Military Times outdoors writer Ken Perrotte scouted the new hunting and outdoors gear at this year's SHOT Show. Some trends he spotted, and some of his favorite new gear:
New trail cameras
Like all technology, trail cameras have been getting better and smaller in recent years while holding the price line, relatively. These useful tools for scouting game trails and planted food for wild game have added a whole new dimension to scouting.
Pulling an SD card from a trail camera and then popping it into a computer is like Forrest Gump's box of chocolates — you never know what you're gonna get.
Bushnell's Trophy Cam Trail Camera was a game-changer a few years ago, cutting the standard unit size by more than half and enabling one-year battery life with inexpensive AA batteries.
New features, including enhanced video resolution of 1080p HD, "low-glow black LEDs" invisible to game and other hunters, plus a bigger 2-inch by 2-inch preview screen should help it stay atop the game. Infrared units did a great job of getting game photos at night, but the animals clearly were aware of the click and the subtle flicker of the red LEDs as the camera triggered. This rarely spooked game, but "black flash" upgrades should reduce wariness even further. Invisible to the human eye, it enables cameras to better fulfill security surveillance of properties and dwellings if needed.
New models also have a "Field Scan" mode, enabling recording at regular intervals without being triggered by an animal. Accepts 32-gigabite memory cards.
Available: Now. The standard black-flash model is $249.99; $299.99 for HD.
Return of Hydro-Fleece
Waterproof, exceptionally warm and windproof, my original Hydro-Fleece parka was a staple on any cold-weather trip in the mid-1990s. The only knock was that the material absorbed water and got heavy, even though the cold and wet never penetrated.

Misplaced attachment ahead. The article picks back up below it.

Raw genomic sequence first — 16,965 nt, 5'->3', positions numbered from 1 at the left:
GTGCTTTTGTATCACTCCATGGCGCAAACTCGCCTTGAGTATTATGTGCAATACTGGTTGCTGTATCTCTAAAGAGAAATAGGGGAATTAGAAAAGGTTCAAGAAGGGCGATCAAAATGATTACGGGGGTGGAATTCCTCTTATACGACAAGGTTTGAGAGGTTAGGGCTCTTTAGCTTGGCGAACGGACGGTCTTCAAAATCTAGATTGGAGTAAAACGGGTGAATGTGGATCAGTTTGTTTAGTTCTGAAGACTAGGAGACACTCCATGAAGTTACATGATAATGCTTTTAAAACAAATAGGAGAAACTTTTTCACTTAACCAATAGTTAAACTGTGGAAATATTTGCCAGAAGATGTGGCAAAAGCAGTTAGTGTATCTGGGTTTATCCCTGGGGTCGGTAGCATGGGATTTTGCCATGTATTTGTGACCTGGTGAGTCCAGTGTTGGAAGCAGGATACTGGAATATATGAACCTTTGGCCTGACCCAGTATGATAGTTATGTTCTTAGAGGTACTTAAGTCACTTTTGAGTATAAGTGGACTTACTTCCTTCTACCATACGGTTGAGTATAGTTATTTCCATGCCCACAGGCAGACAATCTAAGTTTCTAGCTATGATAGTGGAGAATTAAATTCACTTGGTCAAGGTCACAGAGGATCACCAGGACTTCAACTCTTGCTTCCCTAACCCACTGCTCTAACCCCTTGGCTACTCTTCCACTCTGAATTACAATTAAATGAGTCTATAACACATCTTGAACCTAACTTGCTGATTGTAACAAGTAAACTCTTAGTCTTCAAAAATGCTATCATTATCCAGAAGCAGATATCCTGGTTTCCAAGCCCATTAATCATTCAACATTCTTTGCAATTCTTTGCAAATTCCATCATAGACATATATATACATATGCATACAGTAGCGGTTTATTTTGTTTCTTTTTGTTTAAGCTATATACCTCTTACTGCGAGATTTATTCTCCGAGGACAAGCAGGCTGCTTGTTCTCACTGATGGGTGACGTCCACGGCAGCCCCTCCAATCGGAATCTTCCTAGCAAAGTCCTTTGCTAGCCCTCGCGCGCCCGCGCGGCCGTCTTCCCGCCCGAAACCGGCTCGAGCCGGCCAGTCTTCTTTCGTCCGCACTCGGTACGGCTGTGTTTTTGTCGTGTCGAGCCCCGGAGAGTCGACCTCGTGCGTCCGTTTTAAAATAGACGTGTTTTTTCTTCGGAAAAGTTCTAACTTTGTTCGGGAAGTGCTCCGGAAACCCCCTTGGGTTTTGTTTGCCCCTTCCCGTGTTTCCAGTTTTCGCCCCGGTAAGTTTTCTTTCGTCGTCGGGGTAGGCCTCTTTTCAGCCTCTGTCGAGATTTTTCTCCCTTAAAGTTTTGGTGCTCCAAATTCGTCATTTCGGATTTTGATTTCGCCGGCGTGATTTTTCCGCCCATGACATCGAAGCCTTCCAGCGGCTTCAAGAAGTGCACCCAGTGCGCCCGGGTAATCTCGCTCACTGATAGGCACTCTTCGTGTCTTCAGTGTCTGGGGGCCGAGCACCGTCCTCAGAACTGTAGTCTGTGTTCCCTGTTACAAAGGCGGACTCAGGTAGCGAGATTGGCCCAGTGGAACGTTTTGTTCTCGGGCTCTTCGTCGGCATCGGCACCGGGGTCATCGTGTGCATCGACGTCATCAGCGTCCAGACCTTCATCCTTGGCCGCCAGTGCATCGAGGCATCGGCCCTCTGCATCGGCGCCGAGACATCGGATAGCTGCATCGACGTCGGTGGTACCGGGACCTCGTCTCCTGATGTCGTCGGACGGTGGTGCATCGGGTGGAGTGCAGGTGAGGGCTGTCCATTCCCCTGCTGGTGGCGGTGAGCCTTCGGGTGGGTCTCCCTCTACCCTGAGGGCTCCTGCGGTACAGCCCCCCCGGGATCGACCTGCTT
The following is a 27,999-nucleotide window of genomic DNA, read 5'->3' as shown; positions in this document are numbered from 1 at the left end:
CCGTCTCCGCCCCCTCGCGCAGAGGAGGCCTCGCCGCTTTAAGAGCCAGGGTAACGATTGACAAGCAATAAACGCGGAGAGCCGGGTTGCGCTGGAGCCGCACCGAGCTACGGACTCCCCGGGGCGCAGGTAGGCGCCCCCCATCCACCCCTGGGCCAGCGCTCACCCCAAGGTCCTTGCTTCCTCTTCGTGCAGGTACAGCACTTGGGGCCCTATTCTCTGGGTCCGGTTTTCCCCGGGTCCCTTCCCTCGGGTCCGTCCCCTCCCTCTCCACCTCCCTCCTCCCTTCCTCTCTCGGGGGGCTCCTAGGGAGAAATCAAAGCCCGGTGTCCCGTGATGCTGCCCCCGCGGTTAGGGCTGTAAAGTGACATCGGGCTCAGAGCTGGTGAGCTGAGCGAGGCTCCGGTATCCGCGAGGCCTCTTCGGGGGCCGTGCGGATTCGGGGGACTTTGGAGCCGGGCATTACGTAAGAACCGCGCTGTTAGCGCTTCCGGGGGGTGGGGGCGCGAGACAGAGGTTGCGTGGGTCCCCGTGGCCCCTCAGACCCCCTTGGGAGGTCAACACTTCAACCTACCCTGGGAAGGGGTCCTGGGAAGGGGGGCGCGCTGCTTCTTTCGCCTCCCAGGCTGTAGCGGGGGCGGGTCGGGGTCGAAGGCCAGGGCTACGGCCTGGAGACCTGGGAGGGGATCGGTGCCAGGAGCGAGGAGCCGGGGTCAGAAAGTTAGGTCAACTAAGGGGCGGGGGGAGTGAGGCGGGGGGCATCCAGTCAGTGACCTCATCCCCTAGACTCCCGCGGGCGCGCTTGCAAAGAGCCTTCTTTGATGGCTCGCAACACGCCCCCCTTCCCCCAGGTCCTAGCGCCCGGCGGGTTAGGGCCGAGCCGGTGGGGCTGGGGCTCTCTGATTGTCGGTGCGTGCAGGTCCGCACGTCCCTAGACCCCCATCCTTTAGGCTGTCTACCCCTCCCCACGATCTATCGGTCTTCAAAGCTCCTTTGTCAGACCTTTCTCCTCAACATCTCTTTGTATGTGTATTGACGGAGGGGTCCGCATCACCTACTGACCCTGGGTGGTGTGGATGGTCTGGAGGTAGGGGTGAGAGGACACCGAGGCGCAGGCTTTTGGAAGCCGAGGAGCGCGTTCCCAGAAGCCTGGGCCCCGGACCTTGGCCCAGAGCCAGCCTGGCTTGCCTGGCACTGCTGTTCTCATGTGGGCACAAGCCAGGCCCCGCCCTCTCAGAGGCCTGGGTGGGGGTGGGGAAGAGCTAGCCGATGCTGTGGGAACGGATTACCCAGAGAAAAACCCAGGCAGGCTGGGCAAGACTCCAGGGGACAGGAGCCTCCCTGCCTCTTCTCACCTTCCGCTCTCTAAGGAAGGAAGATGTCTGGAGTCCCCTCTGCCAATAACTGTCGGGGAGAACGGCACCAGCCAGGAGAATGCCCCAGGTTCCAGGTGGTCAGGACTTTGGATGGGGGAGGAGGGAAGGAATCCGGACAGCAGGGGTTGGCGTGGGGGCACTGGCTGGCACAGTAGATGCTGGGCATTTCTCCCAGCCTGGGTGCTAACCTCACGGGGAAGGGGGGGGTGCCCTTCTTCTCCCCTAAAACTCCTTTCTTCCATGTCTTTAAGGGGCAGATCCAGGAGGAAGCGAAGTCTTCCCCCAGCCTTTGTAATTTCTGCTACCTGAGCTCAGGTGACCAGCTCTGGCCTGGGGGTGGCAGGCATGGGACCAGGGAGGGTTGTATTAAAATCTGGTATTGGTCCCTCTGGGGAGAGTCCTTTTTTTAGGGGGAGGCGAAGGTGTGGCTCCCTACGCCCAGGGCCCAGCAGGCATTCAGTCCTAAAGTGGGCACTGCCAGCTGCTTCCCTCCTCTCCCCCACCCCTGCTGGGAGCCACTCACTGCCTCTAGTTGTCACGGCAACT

The new Browning Hydro-Fleece lineup of parkas, jackets, bibs and pants features PrimaLoft Sport insulation, the microfiber, water-resistant product that's proving that insulation doesn't have to be bulky to be effective.
New "Bi-Component HMX" fabric sheds water on the outside and wicks water and water vapor to the outside. The jacket and pants have an anti-microbial lining to help control odors created by bacteria on humans.
Staying warm and comfortable in the toughest conditions helps ensure you're in the game when that trophy of a lifetime appears.
Available: All will be offered in the Mossy Oak Break-Up Infinity camo pattern. Look for retail prices from $250 to $300 for the parka and jacket, and from $150 to $210 for the bib and pants.
First Lite merino wool clothing
First Lite, an Idaho company formed by bowhunters, has created an entire line of 100 percent merino wool hunting clothes, everything from boxer shorts to heavyweight, full-zip sweaters.
Wool is nature's naturally warm fiber, even when wet. Merino wool, a staple in some of the best hunting socks made today, isn't itchy, resists odor and can be easily worn as a base layer. On warmer days, it's conceivable you could simply go hunting in your camouflaged 230-gram Chama or Allegheny long johns. The Kanab hunting pants are made from 315-gram woven merino wool ripstop, while the Labrador sweater is a hefty 400-gram product. Don't expect a lot of pockets, deep cargo or otherwise, with these comfortable clothes.